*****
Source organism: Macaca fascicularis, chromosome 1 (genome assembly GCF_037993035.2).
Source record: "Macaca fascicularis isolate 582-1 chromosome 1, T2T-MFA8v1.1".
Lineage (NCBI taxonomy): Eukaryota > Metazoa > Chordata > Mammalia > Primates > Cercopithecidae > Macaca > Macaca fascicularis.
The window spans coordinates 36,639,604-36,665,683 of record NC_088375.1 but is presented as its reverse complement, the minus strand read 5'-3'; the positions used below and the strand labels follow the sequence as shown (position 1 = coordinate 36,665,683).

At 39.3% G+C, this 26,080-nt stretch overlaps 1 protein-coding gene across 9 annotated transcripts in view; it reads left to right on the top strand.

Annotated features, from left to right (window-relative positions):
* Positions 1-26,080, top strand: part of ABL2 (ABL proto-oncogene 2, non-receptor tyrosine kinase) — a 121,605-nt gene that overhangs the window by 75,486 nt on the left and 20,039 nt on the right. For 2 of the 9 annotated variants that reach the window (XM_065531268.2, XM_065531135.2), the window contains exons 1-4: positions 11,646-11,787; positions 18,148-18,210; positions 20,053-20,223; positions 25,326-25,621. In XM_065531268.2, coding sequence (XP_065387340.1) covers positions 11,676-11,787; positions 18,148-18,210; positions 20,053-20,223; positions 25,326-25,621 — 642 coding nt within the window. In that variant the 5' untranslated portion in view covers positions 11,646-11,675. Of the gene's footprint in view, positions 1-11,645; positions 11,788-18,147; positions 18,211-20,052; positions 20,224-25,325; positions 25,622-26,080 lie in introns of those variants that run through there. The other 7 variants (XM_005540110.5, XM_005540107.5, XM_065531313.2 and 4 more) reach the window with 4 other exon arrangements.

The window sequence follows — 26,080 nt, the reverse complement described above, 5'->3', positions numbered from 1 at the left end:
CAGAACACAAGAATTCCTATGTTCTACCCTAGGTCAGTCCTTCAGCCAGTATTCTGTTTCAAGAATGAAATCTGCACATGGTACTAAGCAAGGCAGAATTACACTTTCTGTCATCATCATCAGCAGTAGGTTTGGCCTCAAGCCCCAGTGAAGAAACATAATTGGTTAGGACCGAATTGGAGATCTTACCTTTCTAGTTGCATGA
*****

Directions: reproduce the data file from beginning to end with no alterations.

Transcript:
Source organism: Macaca fascicularis, chromosome 1 (genome assembly GCF_037993035.2).
Source record: "Macaca fascicularis isolate 582-1 chromosome 1, T2T-MFA8v1.1".
Lineage (NCBI taxonomy): Eukaryota > Metazoa > Chordata > Mammalia > Primates > Cercopithecidae > Macaca > Macaca fascicularis.
The window spans coordinates 36,639,604-36,665,683 of record NC_088375.1 but is presented as its reverse complement, the minus strand read 5'-3'; the positions used below and the strand labels follow the sequence as shown (position 1 = coordinate 36,665,683).

At 39.3% G+C, this 26,080-nt stretch overlaps 1 protein-coding gene across 9 annotated transcripts in view; it reads left to right on the top strand.

Annotated features, from left to right (window-relative positions):
* Positions 1-26,080, top strand: part of ABL2 (ABL proto-oncogene 2, non-receptor tyrosine kinase) — a 121,605-nt gene that overhangs the window by 75,486 nt on the left and 20,039 nt on the right. For 2 of the 9 annotated variants that reach the window (XM_065531268.2, XM_065531135.2), the window contains exons 1-4: positions 11,646-11,787; positions 18,148-18,210; positions 20,053-20,223; positions 25,326-25,621. In XM_065531268.2, coding sequence (XP_065387340.1) covers positions 11,676-11,787; positions 18,148-18,210; positions 20,053-20,223; positions 25,326-25,621 — 642 coding nt within the window. In that variant the 5' untranslated portion in view covers positions 11,646-11,675. Of the gene's footprint in view, positions 1-11,645; positions 11,788-18,147; positions 18,211-20,052; positions 20,224-25,325; positions 25,622-26,080 lie in introns of those variants that run through there. The other 7 variants (XM_005540110.5, XM_005540107.5, XM_065531313.2 and 4 more) reach the window with 4 other exon arrangements.

The window sequence follows — 26,080 nt, the reverse complement described above, 5'->3', positions numbered from 1 at the left end:
CAGAACACAAGAATTCCTATGTTCTACCCTAGGTCAGTCCTTCAGCCAGTATTCTGTTTCAAGAATGAAATCTGCACATGGTACTAAGCAAGGCAGAATTACACTTTCTGTCATCATCATCAGCAGTAGGTTTGGCCTCAAGCCCCAGTGAAGAAACATAATTGGTTAGGACCGAATTGGAGATCTTACCTTTCTAGTTGCATGA